The Dakota head back to their camp which is on the Rice Creek Village…The tribe is trying to consider what should they do at this point.
—Incorrect – They head back to their village which is on Rice Creek.
—Incorrect – The village was trying to decide what to do.
…Eventually they decide to head to Little Crow’s village… So the Dakota Nation declares war on the United States, not in an official way, the way the United States would, but through its own traditional process in these series of meetings.
—Absolutely Incorrect – The decision to go to war was not a tribal decision. A large majority of the Dakota leaders were not present at this meeting.
Lieutenant Gere is put in charge of Fort Ridgley and luckily for him Fort Ridgley is able to defend against the Dakota attacks…
—Incorrect – Lt. Gere was in command of Fort Ridgely for one day.
The final real significant battle in the war is the Battle of Wood Lake on September 23, when Dakota are defeated…At this point…the friendly Dakota…approach the United States about releasing prisoners…
—Incorrect – Friendly Dakota leaders contacted Sibley prior to the Battle of Wood Lake.
Obviously, there were some Dakota involved in things that could be considered abuses or violations of the laws of war.
—What were these abuses and violations?
—What should Sibley have done with those who abused and violated the laws of war?
…[Fort Snelling] internment camp…where they stay for the entire winter, and hundreds probably freeze to death or starve in this internment camp…
—Incorrect – According to Army records, 102 died there.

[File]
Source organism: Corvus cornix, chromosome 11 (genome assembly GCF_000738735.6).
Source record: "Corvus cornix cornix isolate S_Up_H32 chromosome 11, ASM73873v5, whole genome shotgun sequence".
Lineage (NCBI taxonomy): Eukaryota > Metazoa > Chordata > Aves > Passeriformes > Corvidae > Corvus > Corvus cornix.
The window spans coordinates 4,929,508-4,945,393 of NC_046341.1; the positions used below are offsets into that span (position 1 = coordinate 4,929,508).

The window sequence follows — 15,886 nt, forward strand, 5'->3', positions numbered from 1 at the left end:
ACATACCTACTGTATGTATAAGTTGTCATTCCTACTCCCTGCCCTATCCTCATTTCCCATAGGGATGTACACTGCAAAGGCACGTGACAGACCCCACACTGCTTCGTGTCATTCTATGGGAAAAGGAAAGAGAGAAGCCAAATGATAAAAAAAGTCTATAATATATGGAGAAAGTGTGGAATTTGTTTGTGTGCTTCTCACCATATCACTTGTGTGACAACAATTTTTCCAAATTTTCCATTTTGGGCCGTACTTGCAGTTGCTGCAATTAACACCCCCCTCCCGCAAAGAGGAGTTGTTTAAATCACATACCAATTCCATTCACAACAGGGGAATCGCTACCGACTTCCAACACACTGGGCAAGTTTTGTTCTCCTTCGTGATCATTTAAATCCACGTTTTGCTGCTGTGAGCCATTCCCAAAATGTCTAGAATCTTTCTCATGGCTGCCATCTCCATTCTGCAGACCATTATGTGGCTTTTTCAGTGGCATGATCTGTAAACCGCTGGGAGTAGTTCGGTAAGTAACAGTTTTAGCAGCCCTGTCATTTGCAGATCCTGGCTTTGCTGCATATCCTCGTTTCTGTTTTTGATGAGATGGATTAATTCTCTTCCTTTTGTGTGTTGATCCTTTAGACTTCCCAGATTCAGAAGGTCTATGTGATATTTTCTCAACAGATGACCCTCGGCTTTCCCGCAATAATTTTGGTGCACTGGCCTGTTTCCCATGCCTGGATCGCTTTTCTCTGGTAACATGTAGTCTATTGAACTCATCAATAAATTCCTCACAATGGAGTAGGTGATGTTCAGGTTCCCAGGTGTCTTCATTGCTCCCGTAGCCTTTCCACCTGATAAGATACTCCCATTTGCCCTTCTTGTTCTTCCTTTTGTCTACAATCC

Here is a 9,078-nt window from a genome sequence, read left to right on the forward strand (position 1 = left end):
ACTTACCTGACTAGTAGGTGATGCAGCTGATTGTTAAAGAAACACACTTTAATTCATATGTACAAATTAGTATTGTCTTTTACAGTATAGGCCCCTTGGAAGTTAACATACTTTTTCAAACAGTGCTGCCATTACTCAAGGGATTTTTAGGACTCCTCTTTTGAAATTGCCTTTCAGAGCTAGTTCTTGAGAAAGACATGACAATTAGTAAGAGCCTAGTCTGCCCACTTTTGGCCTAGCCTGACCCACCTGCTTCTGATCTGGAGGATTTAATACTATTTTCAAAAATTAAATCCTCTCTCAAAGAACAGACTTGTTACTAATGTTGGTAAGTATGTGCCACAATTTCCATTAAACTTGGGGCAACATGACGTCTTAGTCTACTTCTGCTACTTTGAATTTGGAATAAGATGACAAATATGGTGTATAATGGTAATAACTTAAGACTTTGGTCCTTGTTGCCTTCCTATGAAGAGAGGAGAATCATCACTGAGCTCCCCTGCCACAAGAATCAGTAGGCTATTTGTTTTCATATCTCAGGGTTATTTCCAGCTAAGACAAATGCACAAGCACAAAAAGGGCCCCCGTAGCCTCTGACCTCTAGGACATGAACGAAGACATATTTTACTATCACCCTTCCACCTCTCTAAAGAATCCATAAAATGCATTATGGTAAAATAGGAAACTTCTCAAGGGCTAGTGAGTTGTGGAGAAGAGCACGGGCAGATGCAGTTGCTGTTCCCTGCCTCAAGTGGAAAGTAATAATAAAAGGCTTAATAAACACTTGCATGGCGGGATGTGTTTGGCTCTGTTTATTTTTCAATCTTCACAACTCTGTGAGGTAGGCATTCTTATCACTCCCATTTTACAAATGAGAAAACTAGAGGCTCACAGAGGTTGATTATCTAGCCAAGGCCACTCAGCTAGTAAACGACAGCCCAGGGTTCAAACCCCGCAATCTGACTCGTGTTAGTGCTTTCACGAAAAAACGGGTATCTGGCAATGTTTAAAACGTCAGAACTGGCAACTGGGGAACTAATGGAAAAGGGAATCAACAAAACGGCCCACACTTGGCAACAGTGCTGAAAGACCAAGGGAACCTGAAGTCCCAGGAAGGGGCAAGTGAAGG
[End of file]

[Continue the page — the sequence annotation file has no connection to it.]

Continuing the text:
—Incorrect – There were no reports of anyone freezing to death or starving to death.
—Unbalanced – What happened to the white survivors of the Dakota War?
And their final decision is to remove the Dakota from the state of Minnesota.
—Incorrect – Not all of the Dakota were removed from Minnesota.
Any agreements to pay annuity payment were abrogated by the United States…
—Incorrect – The U.S. would later pay the Dakota and their descendants for annuities and land taken in 1863. See my essay, “Stolen Land?”
There were a handful of murders of white settlers in the spring  and that prompted the state to take this action by implementing a bounty system, which was by all standards, illegal.
—Unbalanced – The hostile Dakota also offered bounties for whites.
—At least four, maybe as many as six bounties were paid.
52 years old that summer in 1862, Henry Hastings Sibley was a man who had once enjoyed a great deal of power and had seen it all disappear…He had compiled a reasonable fortune on ideals and corruption, and getting there before others; stocks, lands and railroads helping himself to the trader debts. His governorship ended in controversy. Ramsey visited Sibley with an offer to prosecute a war of his very own.
—Disrespectful – Show proof that Sibley became rich on corruption.
—Disrespectful – The speaker suggests that Sibley accepted Ramsey’s offer to regain respect and recognition. Show proof this is correct.
Ramsey had been involved in the corruption.
—Disrespectful – Show proof.
Government corruption, fraudulent treaties, unkept treaty promises, fraudulent debt collection by traders who acted with impunity from the law and the tides of immigration carefully orchestrated to land right at the homeland of the Dakota.
—Disrespectful – Show proof for these opinions.
—Disrespectful – If any of the fur traders cheated the Dakota, name them and show proof.
—What does this mean? – “immigration carefully orchestrated to land right at the homeland of the Dakota”?
Sibley left no indication he was considering anything other than a war of extermination
—Disrespectful – Hostile Dakota were killing innocent men, women and children. How should Sibley react?
Two days after climbing aboard a boat that would take him down the Minnesota River before they started out for the fort…
—Incorrect – They went upriver.
Planning a war of extermination was one thing, executing it was another
—Incorrect and Disrespectful – Whatever his thoughts, his later actions showed his intentions were not extermination.
…and to make matters worse when the men got to the fort [Ridgley] and looked up at the 4 wooden buildings with the roofs off, half said we’re going home.